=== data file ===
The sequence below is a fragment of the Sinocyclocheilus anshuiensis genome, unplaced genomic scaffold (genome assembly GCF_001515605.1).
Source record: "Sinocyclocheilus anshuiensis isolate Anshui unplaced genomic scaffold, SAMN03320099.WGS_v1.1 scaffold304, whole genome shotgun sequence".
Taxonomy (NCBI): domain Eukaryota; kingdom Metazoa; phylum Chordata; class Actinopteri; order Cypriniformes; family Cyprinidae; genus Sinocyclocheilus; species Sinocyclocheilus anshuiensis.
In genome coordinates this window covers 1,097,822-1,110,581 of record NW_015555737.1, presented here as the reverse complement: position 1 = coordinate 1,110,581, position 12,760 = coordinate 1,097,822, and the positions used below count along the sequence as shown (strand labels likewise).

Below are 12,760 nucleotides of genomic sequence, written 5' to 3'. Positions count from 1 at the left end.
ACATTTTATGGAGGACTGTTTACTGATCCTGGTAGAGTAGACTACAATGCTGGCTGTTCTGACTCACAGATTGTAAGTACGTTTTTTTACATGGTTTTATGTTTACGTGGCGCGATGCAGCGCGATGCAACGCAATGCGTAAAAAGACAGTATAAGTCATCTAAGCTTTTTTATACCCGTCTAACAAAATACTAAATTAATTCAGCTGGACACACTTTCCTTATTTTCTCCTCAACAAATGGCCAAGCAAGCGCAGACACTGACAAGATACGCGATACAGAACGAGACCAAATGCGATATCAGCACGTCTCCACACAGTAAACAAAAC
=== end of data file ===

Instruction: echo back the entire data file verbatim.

The sequence below is a fragment of the Sinocyclocheilus anshuiensis genome, unplaced genomic scaffold (genome assembly GCF_001515605.1).
Source record: "Sinocyclocheilus anshuiensis isolate Anshui unplaced genomic scaffold, SAMN03320099.WGS_v1.1 scaffold304, whole genome shotgun sequence".
Taxonomy (NCBI): domain Eukaryota; kingdom Metazoa; phylum Chordata; class Actinopteri; order Cypriniformes; family Cyprinidae; genus Sinocyclocheilus; species Sinocyclocheilus anshuiensis.
In genome coordinates this window covers 1,097,822-1,110,581 of record NW_015555737.1, presented here as the reverse complement: position 1 = coordinate 1,110,581, position 12,760 = coordinate 1,097,822, and the positions used below count along the sequence as shown (strand labels likewise).

Below are 12,760 nucleotides of genomic sequence, written 5' to 3'. Positions count from 1 at the left end.
ACATTTTATGGAGGACTGTTTACTGATCCTGGTAGAGTAGACTACAATGCTGGCTGTTCTGACTCACAGATTGTAAGTACGTTTTTTTACATGGTTTTATGTTTACGTGGCGCGATGCAGCGCGATGCAACGCAATGCGTAAAAAGACAGTATAAGTCATCTAAGCTTTTTTATACCCGTCTAACAAAATACTAAATTAATTCAGCTGGACACACTTTCCTTATTTTCTCCTCAACAAATGGCCAAGCAAGCGCAGACACTGACAAGATACGCGATACAGAACGAGACCAAATGCGATATCAGCACGTCTCCACACAGTAAACAAAAC